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Waterbird Watch

Waterbird Watch - Spring 2019

American Avocet Joel Trick

American Avocet Photo by Joel Trick

Another seasonal summary of the totals of many species observed and tallied by our technician at the Waterbird Watch is here. The technician was on duty six hours per day, six days per week, from March 1 to May 21 in the spring season. 

In addition to the "Top Ten" listed below, other noteworthy sightings included 54 American Avocets, Whimbrel and Marbled Godwit, 8 Red-necked Grebes, 1 Western Grebe, and 341 Red-throated Loons.  Note that the numbers of Red-breasted Mergansers and Double-crested Cormorants were lower than in many previous seasons. The advantage of datasets collected over a long time period allows us to see trends in the data. 

2019 Spring Waterbird Watch Top Ten                                     
Bonaparte's Gull - 42,962                                                         
Red-breasted Merganser – 28,735                                                         
Herring Gull - 14,020                                                  
Common Tern - 11, 592                                               
Greater Scaup – 10,657                                                
Ring-billed Gull - 10,337                                                         
Double-crested Cormorant - 9,748                                                        
Long-tailed Duck – 5,765                                                        
Lesser Scaup - 5,526                                                    
Mallard - 5,085                                               
                                                           
Total for all species – 175,954                                                  
                                                           
Highlights for the final week of the Spring Watch:                                                      
Little Gull, California Gull, Neotropic Cormorant  

Waterbird Watch - Fall 2018

merg rb crtshp18 9rz

Red-breasted Merganser by Kate Redmond

Calvin’s totals for the recently-completed fall season once again describe the massive movement of birds past our study site location. Totals for each species are:

  • Red-breasted Merganser - 119,489 
  • Ring-billed Gull - 17,069
  • Double-crested Cormorant - 12,107
  • Canada Goose - 7,104
  • Greater Scaup - 4,664
  • Herring Gull - 4,441
  • Common Merganser - 2,214
  • Lesser Scaup - 1,908
  • Mallard - 1,888
  • Long-tailed Duck - 1,517

Total for all migrants - 186,972 (This is a final, overall tally.)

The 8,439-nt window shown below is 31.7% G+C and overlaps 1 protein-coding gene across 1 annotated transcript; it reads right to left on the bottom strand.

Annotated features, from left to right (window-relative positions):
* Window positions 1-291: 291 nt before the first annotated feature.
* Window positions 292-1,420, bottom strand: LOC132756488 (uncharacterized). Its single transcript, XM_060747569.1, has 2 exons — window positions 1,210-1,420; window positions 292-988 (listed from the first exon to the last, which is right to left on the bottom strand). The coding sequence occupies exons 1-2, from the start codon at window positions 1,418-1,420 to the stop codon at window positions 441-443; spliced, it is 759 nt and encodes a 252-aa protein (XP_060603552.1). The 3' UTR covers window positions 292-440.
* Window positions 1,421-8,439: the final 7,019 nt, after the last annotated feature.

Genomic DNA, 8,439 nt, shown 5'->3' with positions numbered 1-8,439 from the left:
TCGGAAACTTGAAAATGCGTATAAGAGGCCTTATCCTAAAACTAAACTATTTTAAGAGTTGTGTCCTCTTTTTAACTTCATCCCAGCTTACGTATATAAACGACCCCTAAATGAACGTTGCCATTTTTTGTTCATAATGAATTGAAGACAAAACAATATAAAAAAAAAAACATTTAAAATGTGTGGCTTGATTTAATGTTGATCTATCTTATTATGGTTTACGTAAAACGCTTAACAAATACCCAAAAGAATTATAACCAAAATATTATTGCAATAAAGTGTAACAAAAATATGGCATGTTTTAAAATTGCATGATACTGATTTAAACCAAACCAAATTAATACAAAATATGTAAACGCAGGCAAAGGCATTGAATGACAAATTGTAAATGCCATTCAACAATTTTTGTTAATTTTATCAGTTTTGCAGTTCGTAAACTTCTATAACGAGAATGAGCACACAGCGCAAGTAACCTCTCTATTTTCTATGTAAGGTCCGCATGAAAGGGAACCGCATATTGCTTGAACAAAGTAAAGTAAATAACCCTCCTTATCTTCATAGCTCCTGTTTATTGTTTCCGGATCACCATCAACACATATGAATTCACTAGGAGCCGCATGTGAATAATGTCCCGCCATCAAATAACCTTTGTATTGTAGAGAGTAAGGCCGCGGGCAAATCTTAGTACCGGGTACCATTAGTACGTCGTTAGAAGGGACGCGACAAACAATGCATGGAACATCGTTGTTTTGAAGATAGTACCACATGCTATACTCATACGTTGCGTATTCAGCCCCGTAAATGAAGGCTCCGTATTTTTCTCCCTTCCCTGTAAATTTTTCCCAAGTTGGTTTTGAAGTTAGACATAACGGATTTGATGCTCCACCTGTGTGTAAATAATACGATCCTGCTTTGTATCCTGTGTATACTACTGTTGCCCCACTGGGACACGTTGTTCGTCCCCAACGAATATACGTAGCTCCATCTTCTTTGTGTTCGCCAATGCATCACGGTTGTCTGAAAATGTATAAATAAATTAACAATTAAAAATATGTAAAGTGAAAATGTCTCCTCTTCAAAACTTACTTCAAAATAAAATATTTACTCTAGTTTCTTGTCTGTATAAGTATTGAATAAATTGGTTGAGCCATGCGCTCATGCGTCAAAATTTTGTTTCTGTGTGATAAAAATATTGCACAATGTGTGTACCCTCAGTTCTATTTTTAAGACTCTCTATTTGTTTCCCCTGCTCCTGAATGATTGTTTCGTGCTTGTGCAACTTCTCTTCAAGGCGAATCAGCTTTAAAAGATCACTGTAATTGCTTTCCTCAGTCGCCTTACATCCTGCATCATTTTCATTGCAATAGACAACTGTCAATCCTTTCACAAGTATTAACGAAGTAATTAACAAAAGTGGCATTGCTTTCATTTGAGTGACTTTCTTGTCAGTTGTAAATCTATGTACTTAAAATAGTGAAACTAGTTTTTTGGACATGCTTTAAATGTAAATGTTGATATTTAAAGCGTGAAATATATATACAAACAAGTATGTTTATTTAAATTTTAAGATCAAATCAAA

Highlights for this fall:

Multiple Pomarine Jaegers, Parasitic Jaegers, a Swainson’s Hawk, several Black-legged Kittiwakes and Franklin's Gulls. It was once thought that jaegers were not reliably present along the western Lake Michigan shore; our watch data shows that to have been an incorrect assumption.

Waterbird Watch - Records and Rarities

by Kate Redmond

 Common Mergansers by Kate Redmond

It’s not for everybody. Sometimes it’s cold. Sometimes it’s the wind. Or the eyeball-searing glare off of a sparkling Lake Michigan. There are days of rain, fog, and isolation, and days of fair weather and curious visitors. There are long lines of birds that are faint dots on the horizon, and there are “reverse migrants” that may pass by several times before finally committing to a course. And there are the hours -- six hours a day, starting at dawn, for six days of the week, for three months. But Waterbird Watch technician Calvin Brennan keeps coming back for more. He just finished his ninth season (four and a half years) doing the watch, which occurs in both spring and fall at Harrington Beach State Park.

His reward? He sees phenomenal numbers of birds; records new and rare species for the count, the county, and the state; and contributes to our knowledge of how bird species use the western shore of Lake Michigan as a migratory corridor, and when, and in what numbers.

The Waterbird Watch was originally scheduled to run from March 1 to May 20 and from September 1 to November 20. The first watch technician was Seth Cutright, in the spring of 2012. The second was Jonathan Stein, and the third was Calvin, who joined the project in the fall of 2014. Counters are stationed on a point that juts into the lake, allowing a good view to the north and south, and there’s a small blind that gives some shelter from the elements (though it can be colder inside the blind than outside).